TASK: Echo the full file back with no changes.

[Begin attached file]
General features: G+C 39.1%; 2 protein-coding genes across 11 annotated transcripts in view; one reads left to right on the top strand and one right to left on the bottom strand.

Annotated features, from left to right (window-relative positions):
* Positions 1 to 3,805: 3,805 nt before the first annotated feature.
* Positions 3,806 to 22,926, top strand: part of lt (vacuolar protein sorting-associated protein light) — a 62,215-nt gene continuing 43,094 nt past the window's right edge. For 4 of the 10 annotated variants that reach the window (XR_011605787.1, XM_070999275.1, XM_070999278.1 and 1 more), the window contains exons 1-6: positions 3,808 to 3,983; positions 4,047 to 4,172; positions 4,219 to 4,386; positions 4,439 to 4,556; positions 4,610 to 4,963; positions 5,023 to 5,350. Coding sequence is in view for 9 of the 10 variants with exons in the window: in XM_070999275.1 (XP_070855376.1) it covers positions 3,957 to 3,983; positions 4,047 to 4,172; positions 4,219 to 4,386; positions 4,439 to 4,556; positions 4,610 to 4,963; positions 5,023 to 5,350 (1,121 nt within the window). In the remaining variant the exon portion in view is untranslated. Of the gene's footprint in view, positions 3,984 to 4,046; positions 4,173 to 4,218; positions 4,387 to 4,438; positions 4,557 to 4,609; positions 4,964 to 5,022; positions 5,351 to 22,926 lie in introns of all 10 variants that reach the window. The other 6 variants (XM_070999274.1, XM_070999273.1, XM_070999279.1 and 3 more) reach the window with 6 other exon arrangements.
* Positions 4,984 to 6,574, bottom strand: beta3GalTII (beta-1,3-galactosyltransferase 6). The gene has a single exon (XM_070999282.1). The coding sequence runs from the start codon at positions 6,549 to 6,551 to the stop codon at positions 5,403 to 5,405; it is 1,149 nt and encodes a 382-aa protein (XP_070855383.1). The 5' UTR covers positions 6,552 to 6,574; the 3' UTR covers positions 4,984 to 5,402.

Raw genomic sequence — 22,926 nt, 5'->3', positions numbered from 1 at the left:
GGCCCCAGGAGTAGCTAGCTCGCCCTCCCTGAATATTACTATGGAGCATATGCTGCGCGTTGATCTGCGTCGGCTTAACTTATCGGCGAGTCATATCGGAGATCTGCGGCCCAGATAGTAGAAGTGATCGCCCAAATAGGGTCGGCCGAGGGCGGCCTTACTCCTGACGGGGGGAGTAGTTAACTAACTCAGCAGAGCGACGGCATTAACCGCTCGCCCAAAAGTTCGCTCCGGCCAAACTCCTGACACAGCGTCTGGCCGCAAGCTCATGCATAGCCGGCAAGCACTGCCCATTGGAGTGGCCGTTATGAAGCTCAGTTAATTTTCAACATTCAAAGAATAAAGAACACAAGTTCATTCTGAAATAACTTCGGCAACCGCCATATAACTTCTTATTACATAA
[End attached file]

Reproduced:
General features: G+C 39.1%; 2 protein-coding genes across 11 annotated transcripts in view; one reads left to right on the top strand and one right to left on the bottom strand.

Annotated features, from left to right (window-relative positions):
* Positions 1 to 3,805: 3,805 nt before the first annotated feature.
* Positions 3,806 to 22,926, top strand: part of lt (vacuolar protein sorting-associated protein light) — a 62,215-nt gene continuing 43,094 nt past the window's right edge. For 4 of the 10 annotated variants that reach the window (XR_011605787.1, XM_070999275.1, XM_070999278.1 and 1 more), the window contains exons 1-6: positions 3,808 to 3,983; positions 4,047 to 4,172; positions 4,219 to 4,386; positions 4,439 to 4,556; positions 4,610 to 4,963; positions 5,023 to 5,350. Coding sequence is in view for 9 of the 10 variants with exons in the window: in XM_070999275.1 (XP_070855376.1) it covers positions 3,957 to 3,983; positions 4,047 to 4,172; positions 4,219 to 4,386; positions 4,439 to 4,556; positions 4,610 to 4,963; positions 5,023 to 5,350 (1,121 nt within the window). In the remaining variant the exon portion in view is untranslated. Of the gene's footprint in view, positions 3,984 to 4,046; positions 4,173 to 4,218; positions 4,387 to 4,438; positions 4,557 to 4,609; positions 4,964 to 5,022; positions 5,351 to 22,926 lie in introns of all 10 variants that reach the window. The other 6 variants (XM_070999274.1, XM_070999273.1, XM_070999279.1 and 3 more) reach the window with 6 other exon arrangements.
* Positions 4,984 to 6,574, bottom strand: beta3GalTII (beta-1,3-galactosyltransferase 6). The gene has a single exon (XM_070999282.1). The coding sequence runs from the start codon at positions 6,549 to 6,551 to the stop codon at positions 5,403 to 5,405; it is 1,149 nt and encodes a 382-aa protein (XP_070855383.1). The 5' UTR covers positions 6,552 to 6,574; the 3' UTR covers positions 4,984 to 5,402.

Raw genomic sequence — 22,926 nt, 5'->3', positions numbered from 1 at the left:
GGCCCCAGGAGTAGCTAGCTCGCCCTCCCTGAATATTACTATGGAGCATATGCTGCGCGTTGATCTGCGTCGGCTTAACTTATCGGCGAGTCATATCGGAGATCTGCGGCCCAGATAGTAGAAGTGATCGCCCAAATAGGGTCGGCCGAGGGCGGCCTTACTCCTGACGGGGGGAGTAGTTAACTAACTCAGCAGAGCGACGGCATTAACCGCTCGCCCAAAAGTTCGCTCCGGCCAAACTCCTGACACAGCGTCTGGCCGCAAGCTCATGCATAGCCGGCAAGCACTGCCCATTGGAGTGGCCGTTATGAAGCTCAGTTAATTTTCAACATTCAAAGAATAAAGAACACAAGTTCATTCTGAAATAACTTCGGCAACCGCCATATAACTTCTTATTACATAA